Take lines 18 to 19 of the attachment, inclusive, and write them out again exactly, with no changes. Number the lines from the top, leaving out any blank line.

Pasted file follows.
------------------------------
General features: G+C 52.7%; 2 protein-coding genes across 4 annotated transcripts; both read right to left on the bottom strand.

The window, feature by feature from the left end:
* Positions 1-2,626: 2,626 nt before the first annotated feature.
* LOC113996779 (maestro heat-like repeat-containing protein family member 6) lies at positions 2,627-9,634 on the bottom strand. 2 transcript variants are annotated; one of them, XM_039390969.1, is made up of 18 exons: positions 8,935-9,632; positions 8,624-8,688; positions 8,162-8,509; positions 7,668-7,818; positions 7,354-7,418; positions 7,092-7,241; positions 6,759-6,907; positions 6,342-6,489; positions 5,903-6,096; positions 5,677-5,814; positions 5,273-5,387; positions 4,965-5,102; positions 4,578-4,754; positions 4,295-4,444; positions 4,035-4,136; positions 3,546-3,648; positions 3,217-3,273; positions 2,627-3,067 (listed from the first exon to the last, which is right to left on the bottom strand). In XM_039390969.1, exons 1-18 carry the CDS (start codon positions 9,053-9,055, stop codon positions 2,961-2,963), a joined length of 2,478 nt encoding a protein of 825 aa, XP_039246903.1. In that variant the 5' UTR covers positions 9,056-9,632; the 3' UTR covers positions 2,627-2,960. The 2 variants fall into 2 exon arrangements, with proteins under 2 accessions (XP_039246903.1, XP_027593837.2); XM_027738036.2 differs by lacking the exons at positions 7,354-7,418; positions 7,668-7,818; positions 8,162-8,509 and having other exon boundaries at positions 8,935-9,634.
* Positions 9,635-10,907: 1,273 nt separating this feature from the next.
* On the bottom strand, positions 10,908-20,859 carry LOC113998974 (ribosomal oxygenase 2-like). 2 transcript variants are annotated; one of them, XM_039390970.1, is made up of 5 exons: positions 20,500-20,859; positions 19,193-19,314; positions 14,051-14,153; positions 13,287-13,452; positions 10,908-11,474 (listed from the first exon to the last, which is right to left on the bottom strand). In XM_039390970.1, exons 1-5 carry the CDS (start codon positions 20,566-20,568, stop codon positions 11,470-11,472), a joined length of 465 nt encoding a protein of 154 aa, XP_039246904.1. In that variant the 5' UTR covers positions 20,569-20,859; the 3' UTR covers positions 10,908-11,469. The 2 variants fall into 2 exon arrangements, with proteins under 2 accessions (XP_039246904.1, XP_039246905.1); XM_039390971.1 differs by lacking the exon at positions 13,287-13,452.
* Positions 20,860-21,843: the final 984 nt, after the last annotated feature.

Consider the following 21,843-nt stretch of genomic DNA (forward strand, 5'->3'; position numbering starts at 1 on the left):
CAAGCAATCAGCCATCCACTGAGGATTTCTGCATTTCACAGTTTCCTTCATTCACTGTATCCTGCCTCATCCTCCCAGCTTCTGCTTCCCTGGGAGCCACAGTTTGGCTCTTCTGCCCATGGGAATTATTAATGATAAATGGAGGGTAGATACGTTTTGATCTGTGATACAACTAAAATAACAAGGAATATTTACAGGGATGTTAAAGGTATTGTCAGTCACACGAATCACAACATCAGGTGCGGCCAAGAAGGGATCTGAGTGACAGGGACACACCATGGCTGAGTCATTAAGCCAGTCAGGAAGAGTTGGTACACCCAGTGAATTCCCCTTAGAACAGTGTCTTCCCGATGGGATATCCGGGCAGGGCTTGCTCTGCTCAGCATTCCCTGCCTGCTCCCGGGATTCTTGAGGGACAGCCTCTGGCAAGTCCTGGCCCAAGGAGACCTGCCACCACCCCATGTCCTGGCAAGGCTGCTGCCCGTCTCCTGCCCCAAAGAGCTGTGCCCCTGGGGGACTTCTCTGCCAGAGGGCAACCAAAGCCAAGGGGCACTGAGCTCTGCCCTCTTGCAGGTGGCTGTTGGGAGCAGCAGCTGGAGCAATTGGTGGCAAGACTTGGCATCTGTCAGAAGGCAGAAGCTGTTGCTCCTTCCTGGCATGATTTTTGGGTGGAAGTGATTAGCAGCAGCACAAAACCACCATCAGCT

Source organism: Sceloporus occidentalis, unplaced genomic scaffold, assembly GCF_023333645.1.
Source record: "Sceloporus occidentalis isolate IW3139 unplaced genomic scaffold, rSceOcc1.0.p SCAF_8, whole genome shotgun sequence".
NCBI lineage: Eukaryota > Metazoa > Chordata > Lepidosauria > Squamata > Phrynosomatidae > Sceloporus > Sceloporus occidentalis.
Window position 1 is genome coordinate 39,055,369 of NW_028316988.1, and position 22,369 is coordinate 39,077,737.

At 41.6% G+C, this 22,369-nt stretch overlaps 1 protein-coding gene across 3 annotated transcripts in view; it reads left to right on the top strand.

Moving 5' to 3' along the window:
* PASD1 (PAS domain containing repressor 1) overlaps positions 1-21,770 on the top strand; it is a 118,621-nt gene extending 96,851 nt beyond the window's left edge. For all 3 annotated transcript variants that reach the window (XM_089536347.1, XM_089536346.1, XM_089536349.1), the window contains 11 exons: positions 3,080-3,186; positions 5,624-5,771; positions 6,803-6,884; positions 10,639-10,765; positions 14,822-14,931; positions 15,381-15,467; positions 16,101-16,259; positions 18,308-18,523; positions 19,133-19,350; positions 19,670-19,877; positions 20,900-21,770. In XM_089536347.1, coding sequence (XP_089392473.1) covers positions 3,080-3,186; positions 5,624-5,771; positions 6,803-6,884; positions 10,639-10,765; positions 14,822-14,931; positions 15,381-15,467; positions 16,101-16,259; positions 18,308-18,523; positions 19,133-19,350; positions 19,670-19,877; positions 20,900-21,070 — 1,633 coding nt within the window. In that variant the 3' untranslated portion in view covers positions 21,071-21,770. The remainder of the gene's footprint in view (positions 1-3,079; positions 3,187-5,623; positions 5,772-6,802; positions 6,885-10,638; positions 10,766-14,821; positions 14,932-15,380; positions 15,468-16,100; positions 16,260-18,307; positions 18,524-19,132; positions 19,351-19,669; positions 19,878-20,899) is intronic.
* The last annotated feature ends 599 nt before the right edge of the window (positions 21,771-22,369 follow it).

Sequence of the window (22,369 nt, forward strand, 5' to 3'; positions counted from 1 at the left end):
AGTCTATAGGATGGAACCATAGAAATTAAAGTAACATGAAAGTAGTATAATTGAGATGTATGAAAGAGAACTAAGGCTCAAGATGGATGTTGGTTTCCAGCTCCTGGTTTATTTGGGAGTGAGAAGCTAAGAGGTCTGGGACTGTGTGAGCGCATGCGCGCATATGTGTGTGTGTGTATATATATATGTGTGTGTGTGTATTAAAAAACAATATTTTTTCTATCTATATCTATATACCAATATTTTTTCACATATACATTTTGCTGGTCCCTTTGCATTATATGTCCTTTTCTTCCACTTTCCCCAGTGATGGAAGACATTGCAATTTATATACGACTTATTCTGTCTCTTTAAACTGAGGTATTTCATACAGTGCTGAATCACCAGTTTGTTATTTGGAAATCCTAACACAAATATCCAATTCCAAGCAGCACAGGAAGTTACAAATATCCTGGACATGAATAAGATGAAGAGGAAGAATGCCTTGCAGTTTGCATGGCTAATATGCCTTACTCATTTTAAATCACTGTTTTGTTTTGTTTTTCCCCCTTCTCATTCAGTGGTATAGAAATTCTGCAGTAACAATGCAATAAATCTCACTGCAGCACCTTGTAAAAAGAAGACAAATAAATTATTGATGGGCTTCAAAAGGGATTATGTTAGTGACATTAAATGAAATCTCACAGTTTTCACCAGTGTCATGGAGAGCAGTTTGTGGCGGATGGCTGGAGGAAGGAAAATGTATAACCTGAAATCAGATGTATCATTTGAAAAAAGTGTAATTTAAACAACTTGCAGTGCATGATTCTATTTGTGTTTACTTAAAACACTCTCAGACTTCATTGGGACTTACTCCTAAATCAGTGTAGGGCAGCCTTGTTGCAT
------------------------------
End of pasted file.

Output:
Sequence of the window (22,369 nt, forward strand, 5' to 3'; positions counted from 1 at the left end):
AGTCTATAGGATGGAACCATAGAAATTAAAGTAACATGAAAGTAGTATAATTGAGATGTATGAAAGAGAACTAAGGCTCAAGATGGATGTTGGTTTCCAGCTCCTGGTTTATTTGGGAGTGAGAAGCTAAGAGGTCTGGGACTGTGTGAGCGCATGCGCGCATATGTGTGTGTGTGTATATATATATGTGTGTGTGTGTATTAAAAAACAATATTTTTTCTATCTATATCTATATACCAATATTTTTTCACATATACATTTTGCTGGTCCCTTTGCATTATATGTCCTTTTCTTCCACTTTCCCCAGTGATGGAAGACATTGCAATTTATATACGACTTATTCTGTCTCTTTAAACTGAGGTATTTCATACAGTGCTGAATCACCAGTTTGTTATTTGGAAATCCTAACACAAATATCCAATTCCAAGCAGCACAGGAAGTTACAAATATCCTGGACATGAATAAGATGAAGAGGAAGAATGCCTTGCAGTTTGCATGGCTAATATGCCTTACTCATTTTAAATCACTGTTTTGTTTTGTTTTTCCCCCTTCTCATTCAGTGGTATAGAAATTCTGCAGTAACAATGCAATAAATCTCACTGCAGCACCTTGTAAAAAGAAGACAAATAAATTATTGATGGGCTTCAAAAGGGATTATGTTAGTGACATTAAATGAAATCTCACAGTTTTCACCAGTGTCATGGAGAGCAGTTTGTGGCGGATGGCTGGAGGAAGGAAAATGTATAACCTGAAATCAGATGTATCATTTGAAAAAAGTGTAATTTAAACAACTTGCAGTGCATGATTCTATTTGTGTTTACTTAAAACACTCTCAGACTTCATTGGGACTTACTCCTAAATCAGTGTAGGGCAGCCTTGTTGCAT